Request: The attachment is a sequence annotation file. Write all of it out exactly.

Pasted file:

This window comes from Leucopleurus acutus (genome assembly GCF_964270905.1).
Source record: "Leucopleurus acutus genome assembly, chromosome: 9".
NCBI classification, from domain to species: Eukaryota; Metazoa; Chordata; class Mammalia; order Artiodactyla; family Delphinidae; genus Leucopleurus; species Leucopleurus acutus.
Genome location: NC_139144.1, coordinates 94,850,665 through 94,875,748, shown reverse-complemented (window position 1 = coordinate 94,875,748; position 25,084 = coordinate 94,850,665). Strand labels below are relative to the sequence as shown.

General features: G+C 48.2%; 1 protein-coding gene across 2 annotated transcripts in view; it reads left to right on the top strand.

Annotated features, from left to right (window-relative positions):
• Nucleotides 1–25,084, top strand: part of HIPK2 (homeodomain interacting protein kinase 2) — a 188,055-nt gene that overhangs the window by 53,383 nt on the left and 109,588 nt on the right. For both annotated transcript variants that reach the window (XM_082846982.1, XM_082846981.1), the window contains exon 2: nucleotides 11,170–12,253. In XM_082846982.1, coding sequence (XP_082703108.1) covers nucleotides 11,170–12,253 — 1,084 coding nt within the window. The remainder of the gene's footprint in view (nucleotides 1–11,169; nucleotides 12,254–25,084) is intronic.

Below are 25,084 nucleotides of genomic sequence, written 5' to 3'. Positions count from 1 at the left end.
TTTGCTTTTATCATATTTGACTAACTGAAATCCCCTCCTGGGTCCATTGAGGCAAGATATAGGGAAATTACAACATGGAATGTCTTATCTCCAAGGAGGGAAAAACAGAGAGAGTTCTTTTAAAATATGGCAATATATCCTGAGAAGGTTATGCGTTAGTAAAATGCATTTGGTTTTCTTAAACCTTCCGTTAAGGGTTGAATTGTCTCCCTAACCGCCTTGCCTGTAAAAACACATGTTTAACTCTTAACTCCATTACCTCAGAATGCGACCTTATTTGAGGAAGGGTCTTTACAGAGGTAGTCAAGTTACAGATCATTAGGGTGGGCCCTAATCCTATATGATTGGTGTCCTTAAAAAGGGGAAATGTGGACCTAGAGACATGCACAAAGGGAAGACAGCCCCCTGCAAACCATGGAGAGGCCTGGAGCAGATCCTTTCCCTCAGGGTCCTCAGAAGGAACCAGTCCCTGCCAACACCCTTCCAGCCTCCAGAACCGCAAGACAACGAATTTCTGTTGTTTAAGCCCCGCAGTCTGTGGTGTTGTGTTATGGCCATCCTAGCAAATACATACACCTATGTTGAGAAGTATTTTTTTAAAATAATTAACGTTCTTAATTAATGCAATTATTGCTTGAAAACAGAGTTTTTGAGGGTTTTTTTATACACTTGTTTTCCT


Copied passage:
This window comes from Leucopleurus acutus (genome assembly GCF_964270905.1).
Source record: "Leucopleurus acutus genome assembly, chromosome: 9".
NCBI classification, from domain to species: Eukaryota; Metazoa; Chordata; class Mammalia; order Artiodactyla; family Delphinidae; genus Leucopleurus; species Leucopleurus acutus.
Genome location: NC_139144.1, coordinates 94,850,665 through 94,875,748, shown reverse-complemented (window position 1 = coordinate 94,875,748; position 25,084 = coordinate 94,850,665). Strand labels below are relative to the sequence as shown.

General features: G+C 48.2%; 1 protein-coding gene across 2 annotated transcripts in view; it reads left to right on the top strand.

Annotated features, from left to right (window-relative positions):
• Nucleotides 1–25,084, top strand: part of HIPK2 (homeodomain interacting protein kinase 2) — a 188,055-nt gene that overhangs the window by 53,383 nt on the left and 109,588 nt on the right. For both annotated transcript variants that reach the window (XM_082846982.1, XM_082846981.1), the window contains exon 2: nucleotides 11,170–12,253. In XM_082846982.1, coding sequence (XP_082703108.1) covers nucleotides 11,170–12,253 — 1,084 coding nt within the window. The remainder of the gene's footprint in view (nucleotides 1–11,169; nucleotides 12,254–25,084) is intronic.

Below are 25,084 nucleotides of genomic sequence, written 5' to 3'. Positions count from 1 at the left end.
TTTGCTTTTATCATATTTGACTAACTGAAATCCCCTCCTGGGTCCATTGAGGCAAGATATAGGGAAATTACAACATGGAATGTCTTATCTCCAAGGAGGGAAAAACAGAGAGAGTTCTTTTAAAATATGGCAATATATCCTGAGAAGGTTATGCGTTAGTAAAATGCATTTGGTTTTCTTAAACCTTCCGTTAAGGGTTGAATTGTCTCCCTAACCGCCTTGCCTGTAAAAACACATGTTTAACTCTTAACTCCATTACCTCAGAATGCGACCTTATTTGAGGAAGGGTCTTTACAGAGGTAGTCAAGTTACAGATCATTAGGGTGGGCCCTAATCCTATATGATTGGTGTCCTTAAAAAGGGGAAATGTGGACCTAGAGACATGCACAAAGGGAAGACAGCCCCCTGCAAACCATGGAGAGGCCTGGAGCAGATCCTTTCCCTCAGGGTCCTCAGAAGGAACCAGTCCCTGCCAACACCCTTCCAGCCTCCAGAACCGCAAGACAACGAATTTCTGTTGTTTAAGCCCCGCAGTCTGTGGTGTTGTGTTATGGCCATCCTAGCAAATACATACACCTATGTTGAGAAGTATTTTTTTAAAATAATTAACGTTCTTAATTAATGCAATTATTGCTTGAAAACAGAGTTTTTGAGGGTTTTTTTATACACTTGTTTTCCT